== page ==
Generally speaking, I attempt to avoid talking about current politics on my blog. But after watching this movie, the temptation is way too strong. I’ll try to stay off of my soapbox as much as possible, though. This political drama premiered at the 75th International Venice Film Festival to great acclaim. However, it received a much cooler response from its screening during the 2018 Toronto International Film Festival, before releasing on Netflix on October 10th of that year. However, while it did receive a limited run in theaters day-and-date, it saw an unusually wide release in over 100 specialty theaters around the globe. Box office estimates are believed to be are $166,000 against a $20 million budget. Written and directed by Paul Greengrass, the man behind The Bourne Ultimatum, United 93, and Captain Phillips, he had originally developed the film under the title Norway and had also set it for a later release date. It was one of numerous films that the distributor pulled from screening at the 70th Cannes Film Festival in protest of new policies. It is unique among modern productions because it was made using a local cast and crew that were bilingual. The film is based off of a sad true story. On July 22nd, 2011, a far-right terrorist named Anders Behring Breivik committed a shocking sequence of violent acts in Norway. These include a bombing of the government headquarters in the capital city Oslo and a teen-led Worker’s Youth League on the small island of Utøya; 77 were killed, making it the worst terror attack in the country’s history. It then shifts into the aftermath, focusing on Breivik’s tumultuous legal process with a reluctant lawyer, the attempts of his victims to recover from the tragedy, and the Labour Party-controlled government wrestling with how to move forward- especially since there may be more attacks to come. I hadn’t even heard about this movie, let alone the events that it was based on, before a couple months ago. And in all seriousness, at first, I wasn’t really sure if I wanted to watch it. Don’t get me wrong, I love Paul Greengrass and his unique cinematic approach to realism, but stories about domestic terrorism are usually ones that I steer clear from. After some thought, though, especially considering the recent rise of hate violence and nationalism in America, I decided that it was important to at least give 22 July a shot and see this issue from a European perspective. And while it doesn’t necessarily work in all aspects, this is undoubtedly a film with honest intentions and speaks to our current moment. Perhaps the most interesting aspect is how the attacks themselves are dealt away with in the first 40 minutes. Whereas other films like this such as United 93 spend the majority of the film centering around and building up to the big tragedy, 22 July is far more concerned with the aftermath and how a country should be able to deal with something like this. Moreover, Greengrass has no interest in diving into what ticks or drives in someone like Anders Behring Breivik because he knows that he’s wrong. And others like him, too. Dylann Roof, Timothy McVeigh, David Duke, Robert Bowers; people who use violence to promote a far-right agenda are wrong. It was also something genius for Greengrass to use a local Norwegian cast as they feel infinitely more believable, even as they speak English. Arguably the main actor is Jonas Strand Gravli as Vilijar, one of the survivors from the attack on Utøya. Disabled and traumatized, he is heartbreakingly convincing and sympathetic as a young teen who’s lost so much due to one violent attack. Equally good is Jon Øigarden as Geir Lippestead, the reluctant lawyer of Breivik during the trial. Selected for having defended a Neo-Nazi a decade prior, you can tell all the struggle he faces trying to defend a monster, especially as he receives threats from Norwegians citizens to step down. Meanwhile, Anders Danielsen Lie is both cold and terrifying as Anders Behring Breivik. He executes the teens with utter impunity and later he espouses his reasons so straightforward and confidently, with no regret for his heinous actions. “I demand to be acquitted because I acted in defense of my country,” he says before the prosecution and families in court, as if he were a misunderstood knight guarding the borders. Sadly, a lot of the things he says in the movie have become mainstream in the Western world as of late, with even some powerful, influential people taking on similar philosophies. Meanwhile, despite working with an unknown cast and crew, Paul Greengrass is still able to project his unique voice through 22 July in the technical aspects. Pål Ulvik Rokseth’s cinematography is very much in line with the director’s previous style of documentary-style, cinéma vérité looks into the lives of these victims. A lot of the film is handheld, but never unintelligible in its delivery, often using zoom-ins and over-the-shoulder shots on subjects. This proves to be a fairly effective as it allows us to peer into these devastating events like we’re either a fly on the wall or watching a highly televised version of what’s happening. Michael Mann’s longtime collaborator William Goldenberg edits the film in a mostly subtle way, bringing each scene together pretty well. When the attack on Utøya is happening, he wisely decides to not linger on the horrifying violence that Breivik commits. Instead, he cuts back and forth between the survivors and him, making it all the more visceral, a similar strategy used when he’s giving his statement in court. There is a musical score written by Sune Martin, in their first English-language feature. It is appropriately sparse and minimalist, as an overt soundtrack could’ve made it come off as manipulative and cheap. What tracks there are throughout are extremely lowkey, mostly utilizing synthesized strings and piano. This creates an ambient atmosphere of sadness and uncertainty, just like the mindset of the country. But there are many other instances without any music, allowing the actors to convey the emotions without any sentimentality. While the music that does exist isn’t necessarily bad, one has to wonder if the film would’ve been better without one at all. Obviously, due to the subject matter, there are a lot of people who will have a hard time sitting through this film, let alone click the “Play” button. At a number of points, it is quite difficult to watch, especially the scenes involving Vilijar’s recovery. And it can also be infuriating watching Anders Behring Breivik sit so smug while the government and courts scramble to figure out what to do with him. Nevertheless, 22 July a clunky but harrowing examination of hope and unity in the face of terror. While the resolution and overall message may come off as naïve and childish to some, in these scary times, it may be just what we need to witness. Not only that, but it demands that our government and the people in charge of it take responsibility for the citizens so that something like the Norway attacks can never be allowed to happen again. And I’m hoping that it doesn’t.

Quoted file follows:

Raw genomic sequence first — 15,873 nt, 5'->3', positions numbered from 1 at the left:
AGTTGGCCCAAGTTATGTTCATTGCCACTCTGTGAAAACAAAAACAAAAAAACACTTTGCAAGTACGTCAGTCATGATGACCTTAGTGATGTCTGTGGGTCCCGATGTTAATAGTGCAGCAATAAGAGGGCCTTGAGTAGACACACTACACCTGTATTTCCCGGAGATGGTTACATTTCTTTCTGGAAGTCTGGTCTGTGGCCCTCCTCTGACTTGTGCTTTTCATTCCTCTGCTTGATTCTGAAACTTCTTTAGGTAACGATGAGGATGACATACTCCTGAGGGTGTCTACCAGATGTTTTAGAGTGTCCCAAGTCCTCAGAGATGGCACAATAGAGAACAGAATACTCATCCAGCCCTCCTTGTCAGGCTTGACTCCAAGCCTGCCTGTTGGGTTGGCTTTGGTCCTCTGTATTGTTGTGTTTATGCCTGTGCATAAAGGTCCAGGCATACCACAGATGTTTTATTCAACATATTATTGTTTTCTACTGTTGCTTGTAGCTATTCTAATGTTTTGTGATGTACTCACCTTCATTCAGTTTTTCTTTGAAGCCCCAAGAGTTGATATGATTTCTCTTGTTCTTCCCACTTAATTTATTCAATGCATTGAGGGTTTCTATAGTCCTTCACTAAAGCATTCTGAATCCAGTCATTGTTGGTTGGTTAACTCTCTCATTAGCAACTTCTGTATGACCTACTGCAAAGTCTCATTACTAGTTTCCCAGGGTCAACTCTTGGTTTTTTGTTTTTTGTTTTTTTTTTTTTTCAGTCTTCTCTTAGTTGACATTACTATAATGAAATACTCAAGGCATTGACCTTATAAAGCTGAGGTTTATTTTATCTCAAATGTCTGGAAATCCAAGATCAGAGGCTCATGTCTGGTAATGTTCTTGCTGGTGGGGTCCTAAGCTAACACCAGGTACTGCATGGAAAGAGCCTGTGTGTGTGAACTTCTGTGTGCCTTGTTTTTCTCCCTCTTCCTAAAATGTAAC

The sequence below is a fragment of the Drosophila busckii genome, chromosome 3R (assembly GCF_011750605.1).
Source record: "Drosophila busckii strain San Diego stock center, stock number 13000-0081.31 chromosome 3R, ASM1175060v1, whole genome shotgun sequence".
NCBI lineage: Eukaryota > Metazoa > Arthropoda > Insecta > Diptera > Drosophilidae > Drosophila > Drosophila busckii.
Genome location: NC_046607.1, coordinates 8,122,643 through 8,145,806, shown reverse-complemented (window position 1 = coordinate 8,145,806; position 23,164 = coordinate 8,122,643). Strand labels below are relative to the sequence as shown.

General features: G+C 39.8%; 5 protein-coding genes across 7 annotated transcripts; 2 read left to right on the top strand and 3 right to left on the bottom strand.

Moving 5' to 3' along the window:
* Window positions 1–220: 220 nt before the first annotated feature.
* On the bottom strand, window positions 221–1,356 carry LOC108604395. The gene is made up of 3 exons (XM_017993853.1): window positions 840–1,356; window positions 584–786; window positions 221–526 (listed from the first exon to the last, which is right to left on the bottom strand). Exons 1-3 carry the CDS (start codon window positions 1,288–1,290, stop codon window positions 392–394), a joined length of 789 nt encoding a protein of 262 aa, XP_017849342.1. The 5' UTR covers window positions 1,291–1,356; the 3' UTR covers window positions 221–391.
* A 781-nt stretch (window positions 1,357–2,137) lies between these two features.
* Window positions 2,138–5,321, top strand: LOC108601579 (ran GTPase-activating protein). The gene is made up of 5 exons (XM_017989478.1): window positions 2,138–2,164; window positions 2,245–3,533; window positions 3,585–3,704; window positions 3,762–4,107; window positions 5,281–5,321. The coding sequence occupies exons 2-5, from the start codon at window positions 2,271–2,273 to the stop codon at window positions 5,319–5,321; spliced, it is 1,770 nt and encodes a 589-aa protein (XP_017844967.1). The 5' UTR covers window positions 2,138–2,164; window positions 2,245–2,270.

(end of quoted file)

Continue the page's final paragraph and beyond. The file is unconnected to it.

“Outlaw King” Movie Review